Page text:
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OP-ED: McCarthyism and India’s moment of truth

  • Published at 04:08 am July 24th, 2021
Pegasus
A stand of the Israeli firm known for its Pegasus spyware, at the annual European Police Congress in Berlin, Germany REUTERS

India’s knee-jerk reaction to the Pegasus Project speaks volumes

Sometimes, all it takes to change the course of history is a single act of conscience. 

That’s what happened on June 9, 1954 in the US, during yet another inquisitorial public hearing in Joseph McCarthy’s persecution of innocent Americans as anti-national communists, an inherently unfair process where -- as the Harvard law dean Ervin Griswold aptly summarized -- the senator from Wisconsin was “judge, jury, prosecutor, castigator, and press agent, all in one.”

On that day, McCarthy still towered at the height of his notoriety and reach, but all that came crashing down after the Boston lawyer Joseph Welch (he was representing the army) responded spontaneously to the accusation that one of the young members of his own team was communist: “Until this moment, senator, I think I never really gauged your cruelty or your recklessness. Let us not assassinate this lad further, senator. You have done enough. Have you no sense of decency?”

That sincere, homespun appeal stunned the national television audience, and McCarthy’s popularity evaporated to nothingness overnight. In short order, he was censured by his colleagues, then ostracized by his own Republican Party. Just three years later in 1957, he died at 48, still confused about where he had gone wrong.

Who and what is going to make the difference in India in 2021, where the convenient routine is now to label any criticism of the ruling party as emanating from “Urban Naxals” who are thereby rendered fair game to face the menacing arsenal of the state? 

It’s impossible to predict with any degree of accuracy -- just like no one quite anticipated the rapid demise of McCarthy’s reign of terror -- but there are many indications that we might have arrived at an important tipping point for India’s own cynical alarmists. Just like the American drama that played out nearly 70 years ago, overreach will be their comeuppance.

This entire, widely developing scenario is nicely encapsulated by the furore that erupted this week over revelations that many Indians -- journalists, politicians, and a range of others -- have been targeted by sophisticated spyware surveillance that its Israeli manufacturer has attested is only sold to “vetted” state actors (which implies the user is the intelligence apparatus in New Delhi).

As has been splashed all over global media: “The Pegasus Project is a ground-breaking collaboration by more than 80 journalists from 17 media organizations in 10 countries coordinated by Forbidden Stories, a Paris-based media non-profit, with the technical support of Amnesty International, who conducted cutting-edge forensic tests on mobile phones to identify traces of the spyware.”

Many governments have responded angrily to the revelations, but it is only in India that the knee-jerk response yet again invoked a fanciful “Red Scare.” This was the Assam Chief Minister Himanta Biswa Sarma, who made himself an instant social media laughing stock by holding a press conference to declare: “We all know the role of Amnesty. They are encouraging left-wing terrorism in India. This is a well-designed conspiracy to defame Narendra Modi, and the Indian parliamentary system. I will demand that Amnesty International’s activity should be immediately banned.”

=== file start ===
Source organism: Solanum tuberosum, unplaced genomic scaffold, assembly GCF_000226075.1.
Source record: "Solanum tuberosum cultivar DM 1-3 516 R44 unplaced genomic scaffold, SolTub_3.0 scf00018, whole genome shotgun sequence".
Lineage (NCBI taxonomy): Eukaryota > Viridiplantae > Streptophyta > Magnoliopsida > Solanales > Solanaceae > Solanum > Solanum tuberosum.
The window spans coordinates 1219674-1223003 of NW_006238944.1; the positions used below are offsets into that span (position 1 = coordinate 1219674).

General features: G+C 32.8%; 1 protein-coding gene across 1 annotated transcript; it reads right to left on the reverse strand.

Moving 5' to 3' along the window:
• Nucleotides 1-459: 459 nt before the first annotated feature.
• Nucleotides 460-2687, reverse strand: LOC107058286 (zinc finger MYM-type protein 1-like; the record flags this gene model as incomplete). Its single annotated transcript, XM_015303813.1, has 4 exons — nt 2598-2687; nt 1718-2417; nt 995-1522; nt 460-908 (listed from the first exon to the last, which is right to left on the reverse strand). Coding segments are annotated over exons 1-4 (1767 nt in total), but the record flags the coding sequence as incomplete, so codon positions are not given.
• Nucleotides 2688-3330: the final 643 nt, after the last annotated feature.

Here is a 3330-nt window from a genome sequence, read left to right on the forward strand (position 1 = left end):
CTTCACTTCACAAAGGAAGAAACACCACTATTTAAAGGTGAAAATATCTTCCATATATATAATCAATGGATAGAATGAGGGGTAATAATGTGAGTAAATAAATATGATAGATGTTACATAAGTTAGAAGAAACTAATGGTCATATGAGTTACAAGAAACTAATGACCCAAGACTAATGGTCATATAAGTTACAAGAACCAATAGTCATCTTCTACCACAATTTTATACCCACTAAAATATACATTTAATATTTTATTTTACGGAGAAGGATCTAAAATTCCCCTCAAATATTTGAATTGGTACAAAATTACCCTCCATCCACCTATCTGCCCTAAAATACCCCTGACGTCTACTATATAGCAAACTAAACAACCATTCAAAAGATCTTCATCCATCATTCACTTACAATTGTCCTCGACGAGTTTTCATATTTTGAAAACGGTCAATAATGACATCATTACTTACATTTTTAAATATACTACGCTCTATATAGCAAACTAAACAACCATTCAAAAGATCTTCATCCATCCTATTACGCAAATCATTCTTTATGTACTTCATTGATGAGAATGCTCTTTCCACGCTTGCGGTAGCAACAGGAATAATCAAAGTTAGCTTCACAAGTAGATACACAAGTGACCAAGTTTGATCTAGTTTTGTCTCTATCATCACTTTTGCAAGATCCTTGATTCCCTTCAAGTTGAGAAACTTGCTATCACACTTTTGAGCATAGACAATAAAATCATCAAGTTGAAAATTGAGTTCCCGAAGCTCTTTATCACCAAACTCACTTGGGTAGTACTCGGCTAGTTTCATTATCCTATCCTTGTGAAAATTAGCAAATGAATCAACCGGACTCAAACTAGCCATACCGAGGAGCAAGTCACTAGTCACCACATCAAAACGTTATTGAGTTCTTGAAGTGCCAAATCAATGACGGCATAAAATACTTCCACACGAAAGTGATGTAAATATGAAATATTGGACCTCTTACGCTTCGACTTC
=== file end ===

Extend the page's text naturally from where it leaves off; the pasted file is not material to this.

Immediately afterwards, the eager politician tweeted: “Amesty International is infamous for its long history of hatching conspiracies against India’s democratic fabric & its leadership. I strongly condemn this conspiracy and demand ban on activities of such organizations which are hell bent on defaming & harming our nation.”

Sarma’s grandstanding ignores the reality that India is only one of the countries identified as a likely NSO client (the others are Azerbaijan, Bahrain, Hungary, Kazakhstan, Mexico, Morocco, Rwanda, Saudi Arabia, Togo, and the UAE). But assertions like that are one bedrock characteristic of McCarthyism: It requires no due process. Just allegations are enough, and the process is punishment in full. 

In its editorial immediately following the Pegasus revelations, The Indian Express noted: “The new minister for information technology, Ashwini Vaishnaw, has said that the outing of the list is a bid to ‘malign Indian democracy and its well-established institutions’ [and] Home Minister Amit Shah has spoken darkly of ‘disruptors’ and ‘obstructors’ and recycled his own disturbing formulation from an earlier time, ‘aap chronology samajhiye …’” 

But this time, the editorial continued: “The ministers cannot point the finger away by invoking worn spectres. The growing impression [is] that red lines have been breached, for government or its agencies to target political opponents, dissidents, and activists. This is about the constitutionally guaranteed right to privacy of individuals, and also about more than that. The Pegasus allegations have cast a shadow on the integrity of institutions.”

They concluded: “The Pegasus allegations are debilitating in their potential effect on the trust that underpins the pact between government and people trying to snoop unlawfully is what maligns Indian democracy. For the sake of national security, the department of dirty tricks needs to come clean.”

Vivek Menezes is a writer based in Goa, India.

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